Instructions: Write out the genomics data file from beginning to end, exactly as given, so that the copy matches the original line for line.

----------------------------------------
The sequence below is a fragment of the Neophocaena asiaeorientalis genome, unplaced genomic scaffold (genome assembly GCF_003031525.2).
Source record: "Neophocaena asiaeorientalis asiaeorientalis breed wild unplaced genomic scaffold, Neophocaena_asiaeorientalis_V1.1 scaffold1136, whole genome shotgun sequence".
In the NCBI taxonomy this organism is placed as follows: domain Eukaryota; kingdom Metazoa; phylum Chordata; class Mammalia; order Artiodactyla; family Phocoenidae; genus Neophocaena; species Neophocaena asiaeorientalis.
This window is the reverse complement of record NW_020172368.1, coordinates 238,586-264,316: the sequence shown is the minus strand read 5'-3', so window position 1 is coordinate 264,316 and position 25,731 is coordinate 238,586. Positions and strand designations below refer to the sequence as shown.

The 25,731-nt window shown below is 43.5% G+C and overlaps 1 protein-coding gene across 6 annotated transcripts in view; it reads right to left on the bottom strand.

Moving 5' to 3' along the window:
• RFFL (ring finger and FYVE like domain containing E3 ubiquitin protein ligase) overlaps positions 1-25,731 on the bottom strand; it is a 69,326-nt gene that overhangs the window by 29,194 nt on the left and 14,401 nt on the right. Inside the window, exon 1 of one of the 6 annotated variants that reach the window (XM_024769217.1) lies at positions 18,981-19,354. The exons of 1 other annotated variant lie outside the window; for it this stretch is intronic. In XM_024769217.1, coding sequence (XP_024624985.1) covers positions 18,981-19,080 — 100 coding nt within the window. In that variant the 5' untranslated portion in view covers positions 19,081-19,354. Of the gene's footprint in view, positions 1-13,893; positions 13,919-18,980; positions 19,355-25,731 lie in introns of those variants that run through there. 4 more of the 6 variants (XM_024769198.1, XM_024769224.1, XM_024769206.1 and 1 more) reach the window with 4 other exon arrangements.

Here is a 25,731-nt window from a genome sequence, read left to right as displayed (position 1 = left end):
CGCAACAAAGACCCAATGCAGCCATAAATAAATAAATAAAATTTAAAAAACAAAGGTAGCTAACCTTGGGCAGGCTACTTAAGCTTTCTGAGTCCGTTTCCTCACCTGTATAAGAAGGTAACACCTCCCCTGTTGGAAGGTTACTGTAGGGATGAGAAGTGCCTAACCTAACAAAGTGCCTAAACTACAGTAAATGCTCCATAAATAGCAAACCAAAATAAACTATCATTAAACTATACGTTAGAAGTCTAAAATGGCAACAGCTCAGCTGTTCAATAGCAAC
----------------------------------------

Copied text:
The sequence below is a fragment of the Neophocaena asiaeorientalis genome, unplaced genomic scaffold (genome assembly GCF_003031525.2).
Source record: "Neophocaena asiaeorientalis asiaeorientalis breed wild unplaced genomic scaffold, Neophocaena_asiaeorientalis_V1.1 scaffold1136, whole genome shotgun sequence".
In the NCBI taxonomy this organism is placed as follows: domain Eukaryota; kingdom Metazoa; phylum Chordata; class Mammalia; order Artiodactyla; family Phocoenidae; genus Neophocaena; species Neophocaena asiaeorientalis.
This window is the reverse complement of record NW_020172368.1, coordinates 238,586-264,316: the sequence shown is the minus strand read 5'-3', so window position 1 is coordinate 264,316 and position 25,731 is coordinate 238,586. Positions and strand designations below refer to the sequence as shown.

The 25,731-nt window shown below is 43.5% G+C and overlaps 1 protein-coding gene across 6 annotated transcripts in view; it reads right to left on the bottom strand.

Moving 5' to 3' along the window:
• RFFL (ring finger and FYVE like domain containing E3 ubiquitin protein ligase) overlaps positions 1-25,731 on the bottom strand; it is a 69,326-nt gene that overhangs the window by 29,194 nt on the left and 14,401 nt on the right. Inside the window, exon 1 of one of the 6 annotated variants that reach the window (XM_024769217.1) lies at positions 18,981-19,354. The exons of 1 other annotated variant lie outside the window; for it this stretch is intronic. In XM_024769217.1, coding sequence (XP_024624985.1) covers positions 18,981-19,080 — 100 coding nt within the window. In that variant the 5' untranslated portion in view covers positions 19,081-19,354. Of the gene's footprint in view, positions 1-13,893; positions 13,919-18,980; positions 19,355-25,731 lie in introns of those variants that run through there. 4 more of the 6 variants (XM_024769198.1, XM_024769224.1, XM_024769206.1 and 1 more) reach the window with 4 other exon arrangements.

Here is a 25,731-nt window from a genome sequence, read left to right as displayed (position 1 = left end):
CGCAACAAAGACCCAATGCAGCCATAAATAAATAAATAAAATTTAAAAAACAAAGGTAGCTAACCTTGGGCAGGCTACTTAAGCTTTCTGAGTCCGTTTCCTCACCTGTATAAGAAGGTAACACCTCCCCTGTTGGAAGGTTACTGTAGGGATGAGAAGTGCCTAACCTAACAAAGTGCCTAAACTACAGTAAATGCTCCATAAATAGCAAACCAAAATAAACTATCATTAAACTATACGTTAGAAGTCTAAAATGGCAACAGCTCAGCTGTTCAATAGCAAC